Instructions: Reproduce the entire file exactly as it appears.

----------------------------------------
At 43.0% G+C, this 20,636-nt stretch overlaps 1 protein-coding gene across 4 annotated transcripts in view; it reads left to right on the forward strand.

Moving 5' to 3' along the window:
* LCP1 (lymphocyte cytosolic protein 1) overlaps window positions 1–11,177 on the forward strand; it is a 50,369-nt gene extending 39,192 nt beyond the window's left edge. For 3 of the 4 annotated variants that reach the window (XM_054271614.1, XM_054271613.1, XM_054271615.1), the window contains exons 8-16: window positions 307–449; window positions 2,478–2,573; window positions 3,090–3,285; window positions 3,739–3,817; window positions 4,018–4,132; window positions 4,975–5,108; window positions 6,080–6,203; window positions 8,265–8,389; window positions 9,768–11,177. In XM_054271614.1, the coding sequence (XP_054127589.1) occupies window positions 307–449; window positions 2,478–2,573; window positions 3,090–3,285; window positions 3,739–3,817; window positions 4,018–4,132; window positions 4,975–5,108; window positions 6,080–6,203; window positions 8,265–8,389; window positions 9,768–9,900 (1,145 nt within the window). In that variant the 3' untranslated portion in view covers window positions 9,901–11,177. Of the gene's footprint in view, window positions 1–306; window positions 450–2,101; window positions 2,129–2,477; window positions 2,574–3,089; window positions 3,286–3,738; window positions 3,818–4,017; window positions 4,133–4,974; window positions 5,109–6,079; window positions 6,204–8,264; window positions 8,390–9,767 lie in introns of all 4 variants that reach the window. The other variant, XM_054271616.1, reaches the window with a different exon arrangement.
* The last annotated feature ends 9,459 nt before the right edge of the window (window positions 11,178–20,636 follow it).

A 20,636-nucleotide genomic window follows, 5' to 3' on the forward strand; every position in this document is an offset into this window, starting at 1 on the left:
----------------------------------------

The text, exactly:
At 43.0% G+C, this 20,636-nt stretch overlaps 1 protein-coding gene across 4 annotated transcripts in view; it reads left to right on the forward strand.

Moving 5' to 3' along the window:
* LCP1 (lymphocyte cytosolic protein 1) overlaps window positions 1–11,177 on the forward strand; it is a 50,369-nt gene extending 39,192 nt beyond the window's left edge. For 3 of the 4 annotated variants that reach the window (XM_054271614.1, XM_054271613.1, XM_054271615.1), the window contains exons 8-16: window positions 307–449; window positions 2,478–2,573; window positions 3,090–3,285; window positions 3,739–3,817; window positions 4,018–4,132; window positions 4,975–5,108; window positions 6,080–6,203; window positions 8,265–8,389; window positions 9,768–11,177. In XM_054271614.1, the coding sequence (XP_054127589.1) occupies window positions 307–449; window positions 2,478–2,573; window positions 3,090–3,285; window positions 3,739–3,817; window positions 4,018–4,132; window positions 4,975–5,108; window positions 6,080–6,203; window positions 8,265–8,389; window positions 9,768–9,900 (1,145 nt within the window). In that variant the 3' untranslated portion in view covers window positions 9,901–11,177. Of the gene's footprint in view, window positions 1–306; window positions 450–2,101; window positions 2,129–2,477; window positions 2,574–3,089; window positions 3,286–3,738; window positions 3,818–4,017; window positions 4,133–4,974; window positions 5,109–6,079; window positions 6,204–8,264; window positions 8,390–9,767 lie in introns of all 4 variants that reach the window. The other variant, XM_054271616.1, reaches the window with a different exon arrangement.
* The last annotated feature ends 9,459 nt before the right edge of the window (window positions 11,178–20,636 follow it).

A 20,636-nucleotide genomic window follows, 5' to 3' on the forward strand; every position in this document is an offset into this window, starting at 1 on the left: